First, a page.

Maggots. The gift that keeps on giving. From my mother-in-law.


My mother-in-law may not have realised it when she gave me maggots for Christmas, but they were just what I needed most in my life.

Maggots. Lots of them. All dead.

Just before I opened her present, she did warn me that it was ‘a bit odd’.

I had been expecting a bottle of wine.

This is my blog and so it’s my side of the story but I think if she could speak for herself, she might say, along with all of my in-laws, that I am a difficult person to buy for.

Maybe it’s true although I do try to be helpful about this. I drop hints. Like, how much I love books and CDs. Like how much I’d value a donation to charity in my name.

If I’m honest I’d do anything to avoid that toe-curling moment when I open a present that I truly don’t like and then feel incredibly self-conscious as I try to act as if I do.

It’s just like when someone tells you to act normal, and you can’t remember what your normal is.

Do I smile when I like things? Or do I jump up and down saying ‘oh boy, oh boy’? Or is it something else completely that I can’t at that moment remember? I know that when I’m in that situation I can’t even think straight enough to resolve to take notes next time I get something I like.

And, okay, I admit it, there have been times, bad times, when I’ve wanted people to know that I don’t like their presents. Or them. Which is mean and not the spirit of Christmas as well as a shockingly poor example to my children. Bad, bad, bad.

I mean, it’s the thought that counts, yes? So, when someone who shall be nameless but might have given me maggots this year, gave me anti-wrinkle cream a couple of years ago, the thought was, what? ‘Here’s some stuff for smoothing out your newspapers when the paperboy scrumbles them’? That was probably it, yes?

While this year it was what? ‘Here’s some things you’ll need when you’re older and deader.’

The funny thing is, I didn’t really mind. I thought it was indeed ‘odd’ but not really my problem. I’m being honest about this.

(To be fair, although it’s strictly against my nature, the maggots were intended as bird food, and came with bird feeders, for which my husband had asked his parents.)

And there are good explanations for the wonky gifts. The anti-wrinkle cream was because her wallet was nicked and all she could get was stuff from the chemist.

That makes sense, yes?

The maggots were an accident. She meant to give them to her son, my husband, but they got into the wrong package. The wriggly little dead things. You have to watch them. They get everywhere.

The good news is that my husband and I, after 15 years of wedded bumbling, finally sussed the whole presents-for-each-other thing. I bought him Robert MacFarlane’s The Old Ways which I can’t put down. Meanwhile he got me an impossibly complicated radio which can tune in 14,000 stations and has kept him happily occupied for the last two days.

If you’re wondering what I got for my mother-in-law, the answer is that I left it to my husband. He bought her some gardening tools, decorated with flowers, which she loved.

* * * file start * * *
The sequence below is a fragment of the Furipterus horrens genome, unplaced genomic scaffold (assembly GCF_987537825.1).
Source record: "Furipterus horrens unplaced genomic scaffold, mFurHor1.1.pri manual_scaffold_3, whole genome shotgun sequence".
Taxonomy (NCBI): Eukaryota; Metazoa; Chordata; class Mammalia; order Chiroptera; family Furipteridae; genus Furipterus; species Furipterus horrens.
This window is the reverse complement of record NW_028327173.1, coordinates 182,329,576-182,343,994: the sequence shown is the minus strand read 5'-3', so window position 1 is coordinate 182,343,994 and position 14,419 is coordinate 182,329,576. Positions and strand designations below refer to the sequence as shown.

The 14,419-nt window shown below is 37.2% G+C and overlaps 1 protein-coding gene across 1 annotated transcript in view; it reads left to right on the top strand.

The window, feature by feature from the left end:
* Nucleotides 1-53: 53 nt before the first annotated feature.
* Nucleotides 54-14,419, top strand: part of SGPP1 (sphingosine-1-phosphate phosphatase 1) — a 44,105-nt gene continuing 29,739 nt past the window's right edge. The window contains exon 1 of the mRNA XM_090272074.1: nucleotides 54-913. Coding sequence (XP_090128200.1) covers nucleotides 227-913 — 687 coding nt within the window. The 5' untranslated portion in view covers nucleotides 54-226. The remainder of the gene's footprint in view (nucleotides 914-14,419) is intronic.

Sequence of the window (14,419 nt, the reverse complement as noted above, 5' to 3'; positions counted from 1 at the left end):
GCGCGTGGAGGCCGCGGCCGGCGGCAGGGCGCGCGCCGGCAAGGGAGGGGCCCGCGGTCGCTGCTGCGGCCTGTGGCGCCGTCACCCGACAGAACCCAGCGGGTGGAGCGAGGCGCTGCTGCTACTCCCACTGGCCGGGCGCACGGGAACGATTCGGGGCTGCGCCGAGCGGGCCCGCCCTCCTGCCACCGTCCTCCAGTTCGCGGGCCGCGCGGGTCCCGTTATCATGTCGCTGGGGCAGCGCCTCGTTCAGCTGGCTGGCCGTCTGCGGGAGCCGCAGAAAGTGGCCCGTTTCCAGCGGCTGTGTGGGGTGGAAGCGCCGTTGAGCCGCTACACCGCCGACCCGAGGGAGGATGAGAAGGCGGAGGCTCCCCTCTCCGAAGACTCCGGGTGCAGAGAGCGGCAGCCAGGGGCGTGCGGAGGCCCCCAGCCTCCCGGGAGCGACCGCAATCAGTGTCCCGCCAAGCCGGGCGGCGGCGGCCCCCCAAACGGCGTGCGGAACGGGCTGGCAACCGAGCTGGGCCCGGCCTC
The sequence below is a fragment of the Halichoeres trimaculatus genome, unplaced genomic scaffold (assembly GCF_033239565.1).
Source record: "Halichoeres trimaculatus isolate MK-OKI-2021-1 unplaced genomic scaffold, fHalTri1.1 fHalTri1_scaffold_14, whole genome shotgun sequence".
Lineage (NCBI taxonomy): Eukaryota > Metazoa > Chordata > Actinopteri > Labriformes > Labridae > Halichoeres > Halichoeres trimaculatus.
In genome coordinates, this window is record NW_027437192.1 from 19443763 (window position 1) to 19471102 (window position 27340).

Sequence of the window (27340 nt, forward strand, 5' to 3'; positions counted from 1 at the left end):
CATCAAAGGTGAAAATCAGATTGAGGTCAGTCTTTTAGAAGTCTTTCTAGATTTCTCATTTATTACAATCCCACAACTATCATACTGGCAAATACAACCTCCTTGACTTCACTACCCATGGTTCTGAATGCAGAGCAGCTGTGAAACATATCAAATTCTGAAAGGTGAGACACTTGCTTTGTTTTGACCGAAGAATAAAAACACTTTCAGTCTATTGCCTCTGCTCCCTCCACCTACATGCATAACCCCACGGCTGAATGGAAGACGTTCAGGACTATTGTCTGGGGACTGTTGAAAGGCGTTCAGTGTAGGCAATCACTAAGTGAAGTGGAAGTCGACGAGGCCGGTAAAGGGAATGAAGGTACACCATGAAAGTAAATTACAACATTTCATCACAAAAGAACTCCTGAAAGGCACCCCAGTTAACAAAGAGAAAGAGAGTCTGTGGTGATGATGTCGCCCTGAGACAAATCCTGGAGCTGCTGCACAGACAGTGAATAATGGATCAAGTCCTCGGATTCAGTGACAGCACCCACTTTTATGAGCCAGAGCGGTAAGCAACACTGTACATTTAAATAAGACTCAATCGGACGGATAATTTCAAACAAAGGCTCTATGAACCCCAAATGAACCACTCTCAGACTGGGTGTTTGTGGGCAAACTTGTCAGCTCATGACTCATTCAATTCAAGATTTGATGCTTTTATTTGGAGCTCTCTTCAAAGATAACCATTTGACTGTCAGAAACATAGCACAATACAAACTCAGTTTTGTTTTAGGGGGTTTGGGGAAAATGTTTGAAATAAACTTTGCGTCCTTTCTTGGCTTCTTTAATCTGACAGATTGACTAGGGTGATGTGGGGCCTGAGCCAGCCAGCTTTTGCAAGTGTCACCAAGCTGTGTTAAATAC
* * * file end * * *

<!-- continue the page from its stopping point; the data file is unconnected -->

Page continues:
But back to me, opening my present from her. I  said nice things about the bird-feeders, which were for my husband. Then I got to the maggots.

I said, after a very short pause, ‘Maggots.’

She began to apologise.

‘Don’t be silly,’ I said. ‘These are fantastic. I’ll dine out on them for weeks.’

It was just a few minutes later that I realised I could blog about the unwriggly ones too. Just what I most needed in my life.

 

 

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Posted in Christmas, feedback, irony, life writing, women
21 comments on “Maggots. The gift that keeps on giving. From my mother-in-law.
  1. justinbog says:

    Love your MILaw, her gumption, wise maneuvers during the holidays, the whole maggoty song and dance moments . . . I like mine fried tempura style!

  2. wyrdpooka says:

    First time I met my mother in law, to be. . She was a pathologist. She invited me into her office and had me look through a microscope as she sliced up a woman’s nipple for a cancer biopsy. Subtly, not her thing. .

  3. Pseu says:

    So you opened a bird feeder and maggots… what did your husband get to open, from her?

  4. dumphimlove says:

    I had just finished having a moan about how people seem to buy me gifts which aren’t really my thing. They’re nice but not me and then I read your posting and I smiled. Thank you 🙂

  5. benditty says:

    This is one of the stranger things I’ve read 😉

    • Cathy Dreyer says:

      I wonder which one of us is out there? That’s the thing about the internet, it’s hard to know. But I’m pretty confident that what I’ve described here passes for normal family life in England. I’m impressed by your site, though, so maybe it’s me. I’ll have to think about that. Thank you very much for taking the time to comment. Cathy x

  6. cath says:

    One of my closest friends gave me a British Horticultural Society diary this year. She has seen my garden & knows I don’t ‘go out there’. As she got another friend the same crappy & inappropriate gift, am assuming they were freebies, passed on. I’d begrudge the money I spent on her prezzie, but instead I laugh about it. Honestly #grindsteeth

    • Cathy Dreyer says:

      Presents are so often a disappointment. Struggling to buy people presents reminds me how little I know about their lives and needs. And receiving presents just underlines their lack of knowledge about me and mine. I’m not talking about OH here or the kids, but extended family seems completely unaware of who I am all too often. I do wish we could all just donate something to charity in each others’ names and have a nice meal without the excruciating ceremony of unwrapping each other’s unintimacy Bah. Humbug. Thanks Cath. Sort of good to know I’m not alone. Cathy x

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